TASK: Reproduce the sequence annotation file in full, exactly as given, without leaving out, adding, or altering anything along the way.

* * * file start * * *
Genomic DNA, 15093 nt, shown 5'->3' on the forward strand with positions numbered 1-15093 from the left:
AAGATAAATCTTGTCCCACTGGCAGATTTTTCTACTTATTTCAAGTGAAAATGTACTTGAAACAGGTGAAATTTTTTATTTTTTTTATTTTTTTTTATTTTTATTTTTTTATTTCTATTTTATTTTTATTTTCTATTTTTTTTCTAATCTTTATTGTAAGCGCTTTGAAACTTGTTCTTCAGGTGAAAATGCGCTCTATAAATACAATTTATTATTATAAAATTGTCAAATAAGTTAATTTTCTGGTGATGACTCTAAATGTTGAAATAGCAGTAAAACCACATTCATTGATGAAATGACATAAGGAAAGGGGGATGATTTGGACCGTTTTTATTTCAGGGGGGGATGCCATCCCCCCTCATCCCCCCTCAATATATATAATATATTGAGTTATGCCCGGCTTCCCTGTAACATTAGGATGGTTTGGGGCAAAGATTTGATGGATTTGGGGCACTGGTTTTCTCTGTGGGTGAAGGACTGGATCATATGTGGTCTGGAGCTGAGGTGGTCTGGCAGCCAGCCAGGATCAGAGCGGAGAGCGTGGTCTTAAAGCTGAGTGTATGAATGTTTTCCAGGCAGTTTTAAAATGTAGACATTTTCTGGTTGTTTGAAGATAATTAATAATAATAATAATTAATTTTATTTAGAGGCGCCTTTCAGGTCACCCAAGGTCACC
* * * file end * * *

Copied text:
Genomic DNA, 15093 nt, shown 5'->3' on the forward strand with positions numbered 1-15093 from the left:
AAGATAAATCTTGTCCCACTGGCAGATTTTTCTACTTATTTCAAGTGAAAATGTACTTGAAACAGGTGAAATTTTTTATTTTTTTTATTTTTTTTTATTTTTATTTTTTTATTTCTATTTTATTTTTATTTTCTATTTTTTTTCTAATCTTTATTGTAAGCGCTTTGAAACTTGTTCTTCAGGTGAAAATGCGCTCTATAAATACAATTTATTATTATAAAATTGTCAAATAAGTTAATTTTCTGGTGATGACTCTAAATGTTGAAATAGCAGTAAAACCACATTCATTGATGAAATGACATAAGGAAAGGGGGATGATTTGGACCGTTTTTATTTCAGGGGGGGATGCCATCCCCCCTCATCCCCCCTCAATATATATAATATATTGAGTTATGCCCGGCTTCCCTGTAACATTAGGATGGTTTGGGGCAAAGATTTGATGGATTTGGGGCACTGGTTTTCTCTGTGGGTGAAGGACTGGATCATATGTGGTCTGGAGCTGAGGTGGTCTGGCAGCCAGCCAGGATCAGAGCGGAGAGCGTGGTCTTAAAGCTGAGTGTATGAATGTTTTCCAGGCAGTTTTAAAATGTAGACATTTTCTGGTTGTTTGAAGATAATTAATAATAATAATAATTAATTTTATTTAGAGGCGCCTTTCAGGTCACCCAAGGTCACC